It's always a pleasure to work with our friends in public safety: most especially the men and women of Tualatin Valley Fire & Rescue, who serve the community where I live. That's right – when I finally succeed in setting my home ablaze in a LiPo fire, these are the folks who are going to show up and douse the flames.
And, of course, it's always fun to participate in a “burn-to-learn,” when real flames consume an actual structure as part of a training exercise. It's absolutely inevitable that we're going to come away with some spectacular imagery.
In this case, the photo of Raven silhouetted against the wall of fire that I used to create the thumbnail for this video was taken by Chris Hamilton with TVF&R's public information unit, who was gracious enough to share this image with us.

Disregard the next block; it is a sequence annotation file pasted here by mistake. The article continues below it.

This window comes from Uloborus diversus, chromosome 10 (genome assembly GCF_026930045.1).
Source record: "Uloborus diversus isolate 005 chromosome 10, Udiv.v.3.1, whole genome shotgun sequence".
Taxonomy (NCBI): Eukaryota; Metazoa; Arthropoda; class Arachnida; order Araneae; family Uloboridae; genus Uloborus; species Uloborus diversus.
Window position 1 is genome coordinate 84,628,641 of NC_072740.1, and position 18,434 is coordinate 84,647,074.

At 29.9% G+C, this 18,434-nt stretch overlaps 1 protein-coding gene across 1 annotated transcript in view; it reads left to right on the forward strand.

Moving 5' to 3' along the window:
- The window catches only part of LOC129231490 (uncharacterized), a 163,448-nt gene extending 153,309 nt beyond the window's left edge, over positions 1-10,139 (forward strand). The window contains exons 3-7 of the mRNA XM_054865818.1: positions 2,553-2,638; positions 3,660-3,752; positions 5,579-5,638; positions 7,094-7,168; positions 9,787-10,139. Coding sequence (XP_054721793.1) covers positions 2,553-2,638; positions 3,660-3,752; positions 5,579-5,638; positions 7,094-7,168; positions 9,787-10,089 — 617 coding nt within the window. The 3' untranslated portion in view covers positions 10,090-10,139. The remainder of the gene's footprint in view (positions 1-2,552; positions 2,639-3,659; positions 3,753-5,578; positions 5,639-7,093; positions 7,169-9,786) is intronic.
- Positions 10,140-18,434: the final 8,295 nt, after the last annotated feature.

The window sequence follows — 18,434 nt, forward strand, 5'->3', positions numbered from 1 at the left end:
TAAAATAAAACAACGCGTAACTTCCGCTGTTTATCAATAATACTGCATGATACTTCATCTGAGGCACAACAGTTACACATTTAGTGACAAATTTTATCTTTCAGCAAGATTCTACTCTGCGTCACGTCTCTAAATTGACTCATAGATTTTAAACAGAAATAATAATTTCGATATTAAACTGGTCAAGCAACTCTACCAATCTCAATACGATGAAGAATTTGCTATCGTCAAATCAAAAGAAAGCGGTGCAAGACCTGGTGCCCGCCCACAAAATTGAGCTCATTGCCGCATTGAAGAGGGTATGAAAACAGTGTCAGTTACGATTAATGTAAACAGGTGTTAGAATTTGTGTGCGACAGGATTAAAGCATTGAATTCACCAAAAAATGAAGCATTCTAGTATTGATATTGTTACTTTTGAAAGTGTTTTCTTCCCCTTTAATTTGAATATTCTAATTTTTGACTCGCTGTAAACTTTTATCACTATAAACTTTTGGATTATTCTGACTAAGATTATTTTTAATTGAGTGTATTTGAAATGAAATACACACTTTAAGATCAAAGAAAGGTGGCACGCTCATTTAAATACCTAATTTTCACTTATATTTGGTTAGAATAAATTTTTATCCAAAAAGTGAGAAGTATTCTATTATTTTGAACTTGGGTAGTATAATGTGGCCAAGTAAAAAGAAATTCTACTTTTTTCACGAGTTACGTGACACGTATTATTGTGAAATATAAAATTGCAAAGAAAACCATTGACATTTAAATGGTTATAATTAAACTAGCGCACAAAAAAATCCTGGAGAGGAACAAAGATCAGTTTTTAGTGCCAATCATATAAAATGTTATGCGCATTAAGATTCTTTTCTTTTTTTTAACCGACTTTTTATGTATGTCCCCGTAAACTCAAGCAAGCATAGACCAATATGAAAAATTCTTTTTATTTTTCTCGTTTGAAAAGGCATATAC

It's such a dramatic image that I've used it several times, including an article about this event in Model Aviation, PowerPoint slides for various talks I've given related to public safety and thermal imaging – and even to this day it graces the desktop of my own computer.
So, my thanks to Chris and everyone else at the department, and also to our friends at FLIR, who provided us with the hardware to conduct this demonstration. The camera you see in this video is a Tau2 640, which is the core the company uses in its drone-specific Vue series of cameras – so a good example of the Vue's capabilities, albeit we had to rig up an external DVR because the Tau2 doesn't incorporate ability to record internally.
Why such primitive hardware? Because, this event took place before the Vue had yet been conceived of at FLIR. That's right – you just watched another one of the “lost episodes” of the Roswell Flight Test Crew – this one dating back more than two years, to the summer of 2014.